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PlantFiles: Hairy Vetch, Russian Vetch
Vicia villosa

Family: Papilionaceae (pa-pil-ee-uh-NAY-see-ee) (Info)
Genus: Vicia (VIK-ee-uh) (Info)
Species: villosa (vil-OH-suh) (Info)

2 vendors have this plant for sale.

5 members have or want this plant for trade.

Vines and Climbers

24-36 in. (60-90 cm)

Unknown - Tell us

Unknown - Tell us

Sun Exposure:
Full Sun
Sun to Partial Shade

Unknown - Tell us

Bloom Color:

Bloom Time:
Mid Spring
Late Spring/Early Summer
Mid Summer


Other details:
May be a noxious weed or invasive
This plant is attractive to bees, butterflies and/or birds
Drought-tolerant; suitable for xeriscaping

Soil pH requirements:
Unknown - Tell us

Patent Information:
Unknown - Tell us

Propagation Methods:
Unknown - Tell us

Seed Collecting:
Unknown - Tell us

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By Jeff_Beck
Thumbnail #1 of Vicia villosa by Jeff_Beck

By Jeff_Beck
Thumbnail #2 of Vicia villosa by Jeff_Beck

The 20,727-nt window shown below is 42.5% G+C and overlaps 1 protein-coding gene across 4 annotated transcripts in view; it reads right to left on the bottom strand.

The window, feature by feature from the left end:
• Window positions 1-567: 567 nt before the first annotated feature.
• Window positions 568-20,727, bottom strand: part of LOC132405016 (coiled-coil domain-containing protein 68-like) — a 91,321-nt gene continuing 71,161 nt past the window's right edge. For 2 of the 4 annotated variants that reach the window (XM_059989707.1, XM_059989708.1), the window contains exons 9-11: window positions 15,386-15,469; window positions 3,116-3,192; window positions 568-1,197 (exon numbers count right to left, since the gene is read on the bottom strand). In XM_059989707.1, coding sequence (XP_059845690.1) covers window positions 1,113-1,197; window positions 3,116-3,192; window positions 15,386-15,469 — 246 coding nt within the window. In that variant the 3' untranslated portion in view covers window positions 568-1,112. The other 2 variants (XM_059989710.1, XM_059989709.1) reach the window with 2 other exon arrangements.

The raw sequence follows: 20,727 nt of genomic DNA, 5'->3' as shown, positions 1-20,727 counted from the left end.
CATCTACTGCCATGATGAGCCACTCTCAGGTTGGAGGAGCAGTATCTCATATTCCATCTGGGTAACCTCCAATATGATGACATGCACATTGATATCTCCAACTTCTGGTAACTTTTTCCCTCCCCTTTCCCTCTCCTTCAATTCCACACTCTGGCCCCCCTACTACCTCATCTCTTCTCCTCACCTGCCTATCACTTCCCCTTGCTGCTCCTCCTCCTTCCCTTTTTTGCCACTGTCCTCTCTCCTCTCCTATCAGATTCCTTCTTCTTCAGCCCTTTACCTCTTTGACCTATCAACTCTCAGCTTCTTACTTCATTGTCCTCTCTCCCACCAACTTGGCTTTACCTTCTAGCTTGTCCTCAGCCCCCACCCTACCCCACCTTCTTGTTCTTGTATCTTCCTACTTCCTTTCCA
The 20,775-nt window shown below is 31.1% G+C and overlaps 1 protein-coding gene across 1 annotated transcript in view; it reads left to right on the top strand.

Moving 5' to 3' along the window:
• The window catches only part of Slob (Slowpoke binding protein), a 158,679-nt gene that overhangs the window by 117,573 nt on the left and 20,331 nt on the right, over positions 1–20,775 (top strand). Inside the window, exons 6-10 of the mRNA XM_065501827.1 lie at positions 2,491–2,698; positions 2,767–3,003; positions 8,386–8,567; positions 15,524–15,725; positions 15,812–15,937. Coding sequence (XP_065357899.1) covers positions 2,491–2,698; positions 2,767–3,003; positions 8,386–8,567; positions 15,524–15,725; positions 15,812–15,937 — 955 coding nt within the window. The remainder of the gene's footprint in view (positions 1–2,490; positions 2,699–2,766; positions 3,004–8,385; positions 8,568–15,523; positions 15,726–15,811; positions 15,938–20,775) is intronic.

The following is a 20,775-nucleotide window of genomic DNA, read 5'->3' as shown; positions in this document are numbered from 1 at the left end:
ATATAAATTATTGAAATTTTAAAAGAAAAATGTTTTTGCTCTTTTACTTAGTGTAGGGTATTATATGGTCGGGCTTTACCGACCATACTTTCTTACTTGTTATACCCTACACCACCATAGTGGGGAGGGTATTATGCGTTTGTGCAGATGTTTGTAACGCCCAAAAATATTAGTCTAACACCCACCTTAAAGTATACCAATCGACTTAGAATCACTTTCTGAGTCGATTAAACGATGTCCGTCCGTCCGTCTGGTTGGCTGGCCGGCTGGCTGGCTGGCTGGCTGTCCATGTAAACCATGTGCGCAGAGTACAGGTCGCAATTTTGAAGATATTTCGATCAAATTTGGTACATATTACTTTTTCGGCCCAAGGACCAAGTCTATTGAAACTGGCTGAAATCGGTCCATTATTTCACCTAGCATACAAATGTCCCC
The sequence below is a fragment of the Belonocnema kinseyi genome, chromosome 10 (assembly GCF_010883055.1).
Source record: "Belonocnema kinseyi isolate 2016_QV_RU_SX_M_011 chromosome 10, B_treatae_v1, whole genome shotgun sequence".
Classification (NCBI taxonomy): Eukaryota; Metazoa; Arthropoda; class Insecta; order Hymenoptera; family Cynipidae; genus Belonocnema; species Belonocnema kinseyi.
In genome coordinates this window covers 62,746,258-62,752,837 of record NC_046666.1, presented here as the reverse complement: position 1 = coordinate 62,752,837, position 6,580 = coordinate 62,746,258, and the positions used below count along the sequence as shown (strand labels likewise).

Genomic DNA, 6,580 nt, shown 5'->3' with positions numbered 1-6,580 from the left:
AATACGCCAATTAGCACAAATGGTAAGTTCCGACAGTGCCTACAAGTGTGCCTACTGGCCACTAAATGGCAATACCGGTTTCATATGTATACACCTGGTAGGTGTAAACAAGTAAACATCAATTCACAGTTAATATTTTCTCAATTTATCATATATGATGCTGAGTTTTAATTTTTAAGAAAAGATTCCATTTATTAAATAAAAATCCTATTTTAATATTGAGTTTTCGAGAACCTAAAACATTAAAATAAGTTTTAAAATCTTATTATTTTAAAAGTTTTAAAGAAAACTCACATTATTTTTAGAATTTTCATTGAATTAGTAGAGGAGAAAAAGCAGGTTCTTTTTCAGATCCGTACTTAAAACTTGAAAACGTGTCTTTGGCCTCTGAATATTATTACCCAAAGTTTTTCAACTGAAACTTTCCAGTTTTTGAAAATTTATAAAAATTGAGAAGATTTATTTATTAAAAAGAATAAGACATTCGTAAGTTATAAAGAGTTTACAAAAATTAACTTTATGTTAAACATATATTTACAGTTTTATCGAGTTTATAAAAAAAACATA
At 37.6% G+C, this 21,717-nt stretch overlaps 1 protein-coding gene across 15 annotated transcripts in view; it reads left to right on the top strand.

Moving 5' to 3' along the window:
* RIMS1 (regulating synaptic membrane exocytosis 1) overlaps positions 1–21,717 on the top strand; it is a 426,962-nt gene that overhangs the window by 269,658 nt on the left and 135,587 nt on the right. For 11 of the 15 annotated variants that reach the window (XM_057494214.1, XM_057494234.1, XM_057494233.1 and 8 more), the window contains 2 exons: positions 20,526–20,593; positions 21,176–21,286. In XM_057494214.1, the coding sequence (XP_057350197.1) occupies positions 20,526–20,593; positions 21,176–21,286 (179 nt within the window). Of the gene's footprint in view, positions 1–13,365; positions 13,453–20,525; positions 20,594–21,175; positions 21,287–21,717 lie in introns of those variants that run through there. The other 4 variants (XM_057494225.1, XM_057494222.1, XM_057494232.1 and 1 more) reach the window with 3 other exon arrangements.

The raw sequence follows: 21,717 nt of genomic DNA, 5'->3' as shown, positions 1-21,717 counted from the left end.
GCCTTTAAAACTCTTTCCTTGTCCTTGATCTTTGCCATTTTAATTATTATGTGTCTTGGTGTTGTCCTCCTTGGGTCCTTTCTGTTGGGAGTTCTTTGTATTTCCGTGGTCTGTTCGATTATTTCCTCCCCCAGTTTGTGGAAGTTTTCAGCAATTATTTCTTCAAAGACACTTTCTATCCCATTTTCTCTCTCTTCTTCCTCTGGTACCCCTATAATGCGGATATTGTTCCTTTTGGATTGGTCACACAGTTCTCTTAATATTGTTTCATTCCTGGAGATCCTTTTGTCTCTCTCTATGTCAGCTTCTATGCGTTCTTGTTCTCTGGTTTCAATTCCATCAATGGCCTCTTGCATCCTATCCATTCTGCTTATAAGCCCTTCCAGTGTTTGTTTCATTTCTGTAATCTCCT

By Malus2006
Thumbnail #3 of Vicia villosa by Malus2006

By kennedyh
Thumbnail #4 of Vicia villosa by kennedyh

By kennedyh
Thumbnail #5 of Vicia villosa by kennedyh

By kennedyh
Thumbnail #6 of Vicia villosa by kennedyh


No positives
1 neutral
1 negative

Gardeners' Notes:

Negative distantkin On Mar 15, 2008, distantkin from Saint Cloud, MN (Zone 4b) wrote:

Vicia villosa is considered invasive by the Minnesota DNR
"Ecological Threat:

* Both vetches are not a threat to healthy native prairies at this time, but can be a problem in prairie reconstructions and on disturbed sites.
* They grow best on the dry sandy soils of disturbed fields and thickets.
* Both vetches have naturalized in the U.S. and are grown for forage, green fertilizer or cover crop. They occur throughout the eastern and midwestern states extending into southern Canada."

Neutral kjsacramento On Apr 25, 2004, kjsacramento from Sacramento, CA wrote:

This plant is eye-catching, abundant with beautiful late spring blooms as it grows wild on the dry hot roadsides of Sacramento, but adjacent property owners have warned me that it is a nightmare to remove - very invasive. Lupine is a better alternative for the area with the same effect.


This plant has been said to grow in the following regions:

Arden-arcade, California
Fresno, California
Taylorsville, Kentucky
Minneapolis, Minnesota
Saint Cloud, Minnesota
Hulbert, Oklahoma
Waxahachie, Texas

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